Editors' ChoiceCardiovascular Disease

Patching up a wounded heart

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Science Translational Medicine  05 Jun 2019:
Vol. 11, Issue 495, eaax9561
DOI: 10.1126/scitranslmed.aax9561

Abstract

A bioresorbable patch provides structural support and a conduit for minimally invasive stem cell delivery to the heart after myocardial infarction.

After myocardial infarction (MI), the damaged muscle in the wall of the heart has a limited capacity to regenerate, which can lead to congestive heart failure (CHF)|. Patients developing CHF are often contraindicated for open surgery and would benefit from minimally invasive solutions that restore cardiac muscle function. Stem cell delivery has been proposed as a potential regenerative treatment. However, it is difficult to determine if stem cells provide any therapeutic benefit after injecting cells into the heart because many cells do not engraft. An alternate cell-free approach uses sleeve-like devices to reinforce the heart muscle post-MI by wrapping around the epicardium; however, this approach has not yet achieved clinical adoption.

Combining the two approaches, Dolan and colleagues created an adhesive polymer-based patch capable of delivering stem cells to the epicardium. The patch has a remotely injectable hydrogel reservoir that interfaces with the epicardial surface through a permeable membrane. Since the device is composed of bioresorbable materials, it is expected to degrade after it has performed its therapeutic function. This device can be delivered minimally invasively, although its site of attachment to the epicardium necessitates puncture of the pericardium. Treatment with the device in a porcine model showed improved left ventricle ejection fraction 14 days after MI. Surprisingly, cardiac functional improvement was observed with or without delivery of a stem cell payload via the patch.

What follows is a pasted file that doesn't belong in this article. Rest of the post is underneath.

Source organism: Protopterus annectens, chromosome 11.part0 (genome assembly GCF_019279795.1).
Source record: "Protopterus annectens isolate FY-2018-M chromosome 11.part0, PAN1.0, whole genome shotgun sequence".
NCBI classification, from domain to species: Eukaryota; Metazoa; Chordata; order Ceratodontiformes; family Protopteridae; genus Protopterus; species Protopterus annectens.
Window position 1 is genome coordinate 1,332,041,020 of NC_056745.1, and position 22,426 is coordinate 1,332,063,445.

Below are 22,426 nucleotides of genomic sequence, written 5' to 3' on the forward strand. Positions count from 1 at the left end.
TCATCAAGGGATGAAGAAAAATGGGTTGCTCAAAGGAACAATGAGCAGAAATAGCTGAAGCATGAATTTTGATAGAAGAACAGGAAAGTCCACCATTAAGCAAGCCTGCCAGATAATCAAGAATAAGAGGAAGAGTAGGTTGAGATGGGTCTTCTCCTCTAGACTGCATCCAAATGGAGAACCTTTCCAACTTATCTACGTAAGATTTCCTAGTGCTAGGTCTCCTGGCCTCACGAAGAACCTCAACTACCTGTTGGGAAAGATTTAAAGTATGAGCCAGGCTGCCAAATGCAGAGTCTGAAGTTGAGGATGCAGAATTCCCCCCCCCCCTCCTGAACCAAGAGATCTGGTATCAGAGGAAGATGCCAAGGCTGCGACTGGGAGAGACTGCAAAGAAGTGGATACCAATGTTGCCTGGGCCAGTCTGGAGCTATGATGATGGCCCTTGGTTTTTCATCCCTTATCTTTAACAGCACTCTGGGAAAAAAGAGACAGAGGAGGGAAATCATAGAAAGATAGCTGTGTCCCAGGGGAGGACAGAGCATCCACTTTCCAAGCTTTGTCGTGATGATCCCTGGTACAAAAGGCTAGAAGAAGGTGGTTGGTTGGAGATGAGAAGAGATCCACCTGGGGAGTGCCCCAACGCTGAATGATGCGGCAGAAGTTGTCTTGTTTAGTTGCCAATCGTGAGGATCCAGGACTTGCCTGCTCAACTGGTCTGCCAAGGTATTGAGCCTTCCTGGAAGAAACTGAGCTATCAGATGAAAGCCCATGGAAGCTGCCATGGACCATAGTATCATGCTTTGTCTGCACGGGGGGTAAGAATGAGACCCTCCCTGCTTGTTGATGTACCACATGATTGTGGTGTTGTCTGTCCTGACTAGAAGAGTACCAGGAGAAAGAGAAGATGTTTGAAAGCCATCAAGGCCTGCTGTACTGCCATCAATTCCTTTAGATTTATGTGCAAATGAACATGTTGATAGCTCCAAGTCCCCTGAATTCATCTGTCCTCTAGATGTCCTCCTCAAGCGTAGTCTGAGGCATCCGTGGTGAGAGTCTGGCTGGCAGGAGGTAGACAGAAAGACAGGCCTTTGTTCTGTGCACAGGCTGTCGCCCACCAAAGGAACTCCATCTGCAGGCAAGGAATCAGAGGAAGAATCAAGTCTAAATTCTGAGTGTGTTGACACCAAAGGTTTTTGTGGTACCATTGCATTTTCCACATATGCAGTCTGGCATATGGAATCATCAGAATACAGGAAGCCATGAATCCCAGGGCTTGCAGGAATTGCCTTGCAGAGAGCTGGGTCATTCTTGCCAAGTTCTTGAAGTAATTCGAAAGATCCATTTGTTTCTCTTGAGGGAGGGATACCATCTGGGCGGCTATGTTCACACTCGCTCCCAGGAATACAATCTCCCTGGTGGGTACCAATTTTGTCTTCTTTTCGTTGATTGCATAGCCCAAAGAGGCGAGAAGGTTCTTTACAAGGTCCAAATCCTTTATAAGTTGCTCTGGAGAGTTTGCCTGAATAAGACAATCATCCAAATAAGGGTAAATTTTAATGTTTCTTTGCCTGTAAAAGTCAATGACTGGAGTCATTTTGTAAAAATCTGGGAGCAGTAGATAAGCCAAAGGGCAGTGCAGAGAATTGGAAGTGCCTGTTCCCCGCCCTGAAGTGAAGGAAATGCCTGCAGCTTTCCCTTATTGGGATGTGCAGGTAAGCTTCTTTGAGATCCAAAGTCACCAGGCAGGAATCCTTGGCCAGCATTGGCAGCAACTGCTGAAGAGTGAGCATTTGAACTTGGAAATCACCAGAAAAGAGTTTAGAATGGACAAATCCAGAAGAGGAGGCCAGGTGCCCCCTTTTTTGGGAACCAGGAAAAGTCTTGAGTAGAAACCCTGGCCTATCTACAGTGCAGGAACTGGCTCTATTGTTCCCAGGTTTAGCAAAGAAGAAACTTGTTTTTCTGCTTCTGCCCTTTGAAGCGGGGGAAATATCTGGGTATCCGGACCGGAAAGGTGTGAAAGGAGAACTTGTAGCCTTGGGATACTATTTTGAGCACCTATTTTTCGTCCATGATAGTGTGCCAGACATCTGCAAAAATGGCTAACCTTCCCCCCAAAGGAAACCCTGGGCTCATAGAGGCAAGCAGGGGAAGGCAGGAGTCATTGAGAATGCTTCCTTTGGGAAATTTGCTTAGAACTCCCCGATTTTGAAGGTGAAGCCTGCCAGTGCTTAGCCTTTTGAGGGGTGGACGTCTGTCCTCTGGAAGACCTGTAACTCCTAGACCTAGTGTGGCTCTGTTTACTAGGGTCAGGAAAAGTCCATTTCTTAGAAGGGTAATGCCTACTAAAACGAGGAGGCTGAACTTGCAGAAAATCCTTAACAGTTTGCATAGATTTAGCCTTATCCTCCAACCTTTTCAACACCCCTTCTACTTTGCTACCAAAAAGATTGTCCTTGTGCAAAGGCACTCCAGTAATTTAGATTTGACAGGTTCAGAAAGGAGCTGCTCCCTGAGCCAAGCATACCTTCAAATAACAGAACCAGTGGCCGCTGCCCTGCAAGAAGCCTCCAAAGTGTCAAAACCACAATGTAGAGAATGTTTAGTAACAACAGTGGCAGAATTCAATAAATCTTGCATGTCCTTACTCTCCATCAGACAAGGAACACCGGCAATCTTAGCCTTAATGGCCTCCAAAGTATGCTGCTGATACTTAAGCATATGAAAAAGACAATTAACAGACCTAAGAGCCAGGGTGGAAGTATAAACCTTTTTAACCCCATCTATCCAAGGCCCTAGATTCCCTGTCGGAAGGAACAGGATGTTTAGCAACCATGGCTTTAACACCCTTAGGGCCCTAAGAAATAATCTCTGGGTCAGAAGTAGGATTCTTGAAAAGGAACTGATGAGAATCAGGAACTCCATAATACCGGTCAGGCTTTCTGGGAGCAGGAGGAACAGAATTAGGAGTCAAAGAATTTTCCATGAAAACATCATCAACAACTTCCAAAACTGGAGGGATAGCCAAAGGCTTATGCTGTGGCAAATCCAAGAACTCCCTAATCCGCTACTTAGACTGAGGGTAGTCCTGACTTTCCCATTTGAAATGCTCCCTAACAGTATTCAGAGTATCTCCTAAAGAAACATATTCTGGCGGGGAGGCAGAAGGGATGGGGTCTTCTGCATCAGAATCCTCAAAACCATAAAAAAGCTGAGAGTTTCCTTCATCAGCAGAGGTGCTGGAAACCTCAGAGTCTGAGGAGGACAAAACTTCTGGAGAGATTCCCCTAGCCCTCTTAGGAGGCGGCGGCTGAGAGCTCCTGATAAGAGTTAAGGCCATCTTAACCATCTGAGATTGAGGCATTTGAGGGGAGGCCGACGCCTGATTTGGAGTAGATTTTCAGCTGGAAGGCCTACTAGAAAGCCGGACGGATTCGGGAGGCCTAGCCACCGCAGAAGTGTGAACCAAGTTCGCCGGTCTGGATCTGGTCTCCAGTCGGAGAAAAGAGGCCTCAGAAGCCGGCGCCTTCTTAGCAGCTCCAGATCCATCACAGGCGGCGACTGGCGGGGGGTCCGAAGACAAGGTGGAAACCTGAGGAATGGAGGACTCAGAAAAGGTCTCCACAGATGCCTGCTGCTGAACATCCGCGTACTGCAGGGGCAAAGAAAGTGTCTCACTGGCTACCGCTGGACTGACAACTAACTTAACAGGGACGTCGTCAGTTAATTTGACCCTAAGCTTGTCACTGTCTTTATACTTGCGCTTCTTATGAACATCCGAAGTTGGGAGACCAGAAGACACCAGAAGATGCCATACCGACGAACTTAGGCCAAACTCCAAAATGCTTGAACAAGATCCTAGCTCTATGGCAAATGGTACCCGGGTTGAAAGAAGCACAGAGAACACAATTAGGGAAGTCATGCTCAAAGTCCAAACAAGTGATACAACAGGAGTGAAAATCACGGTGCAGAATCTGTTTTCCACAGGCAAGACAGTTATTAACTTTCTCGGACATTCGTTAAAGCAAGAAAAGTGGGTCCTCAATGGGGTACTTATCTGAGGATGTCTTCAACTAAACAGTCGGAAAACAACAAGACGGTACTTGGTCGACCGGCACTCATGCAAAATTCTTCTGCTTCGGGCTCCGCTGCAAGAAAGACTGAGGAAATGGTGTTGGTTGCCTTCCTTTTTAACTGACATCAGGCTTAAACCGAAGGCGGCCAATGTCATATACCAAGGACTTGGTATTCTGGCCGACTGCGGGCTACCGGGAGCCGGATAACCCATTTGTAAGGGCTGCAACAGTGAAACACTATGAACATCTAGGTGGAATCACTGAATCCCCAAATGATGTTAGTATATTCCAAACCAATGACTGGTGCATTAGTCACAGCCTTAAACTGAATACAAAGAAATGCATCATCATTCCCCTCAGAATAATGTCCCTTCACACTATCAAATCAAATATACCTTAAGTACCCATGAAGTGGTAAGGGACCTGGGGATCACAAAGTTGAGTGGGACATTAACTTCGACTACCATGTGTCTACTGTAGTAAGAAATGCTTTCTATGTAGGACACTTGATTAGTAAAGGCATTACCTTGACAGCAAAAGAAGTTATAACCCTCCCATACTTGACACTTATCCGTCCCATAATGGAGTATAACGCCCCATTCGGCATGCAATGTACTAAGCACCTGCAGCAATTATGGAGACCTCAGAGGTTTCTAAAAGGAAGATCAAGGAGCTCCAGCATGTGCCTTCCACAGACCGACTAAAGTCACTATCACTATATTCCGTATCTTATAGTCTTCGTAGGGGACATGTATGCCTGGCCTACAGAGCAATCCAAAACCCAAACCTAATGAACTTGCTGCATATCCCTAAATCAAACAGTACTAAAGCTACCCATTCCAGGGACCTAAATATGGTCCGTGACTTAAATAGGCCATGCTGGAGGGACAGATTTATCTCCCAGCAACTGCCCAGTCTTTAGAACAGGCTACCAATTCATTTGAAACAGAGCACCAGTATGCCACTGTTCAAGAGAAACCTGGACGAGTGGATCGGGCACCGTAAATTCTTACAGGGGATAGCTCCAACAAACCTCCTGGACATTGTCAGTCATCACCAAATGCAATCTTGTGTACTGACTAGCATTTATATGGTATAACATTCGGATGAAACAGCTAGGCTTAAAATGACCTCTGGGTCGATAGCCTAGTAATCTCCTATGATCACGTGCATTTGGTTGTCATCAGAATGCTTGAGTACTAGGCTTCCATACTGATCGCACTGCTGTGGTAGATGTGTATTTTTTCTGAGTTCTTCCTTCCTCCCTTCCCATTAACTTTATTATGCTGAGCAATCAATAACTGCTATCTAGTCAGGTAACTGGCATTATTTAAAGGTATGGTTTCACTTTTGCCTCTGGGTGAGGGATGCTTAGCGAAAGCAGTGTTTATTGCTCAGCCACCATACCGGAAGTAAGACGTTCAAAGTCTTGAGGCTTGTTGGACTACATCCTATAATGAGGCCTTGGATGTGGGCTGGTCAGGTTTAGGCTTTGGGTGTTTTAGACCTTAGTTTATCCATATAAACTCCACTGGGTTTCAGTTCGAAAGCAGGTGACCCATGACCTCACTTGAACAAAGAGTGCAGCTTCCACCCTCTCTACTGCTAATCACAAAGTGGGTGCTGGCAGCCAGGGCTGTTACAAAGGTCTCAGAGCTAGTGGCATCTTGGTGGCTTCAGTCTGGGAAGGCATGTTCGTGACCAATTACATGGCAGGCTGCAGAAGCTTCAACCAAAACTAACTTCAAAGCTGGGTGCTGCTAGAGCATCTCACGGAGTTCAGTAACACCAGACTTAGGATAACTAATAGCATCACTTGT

Does the hyaluronic acid hydrogel within the patch provide a therapeutic benefit due to alterations in host cell response, or is the device mechanically stabilizing the wall of the heart and thus limiting the remodeling process post-MI? Was the timing of stem cell delivery suboptimal to achieve the paracrine effect that others have reported in similar studies? These questions will need to be addressed in subsequent longer-term follow-up studies. At minimum, this device offers a stable platform to probe the question of how to mend a broken heart.

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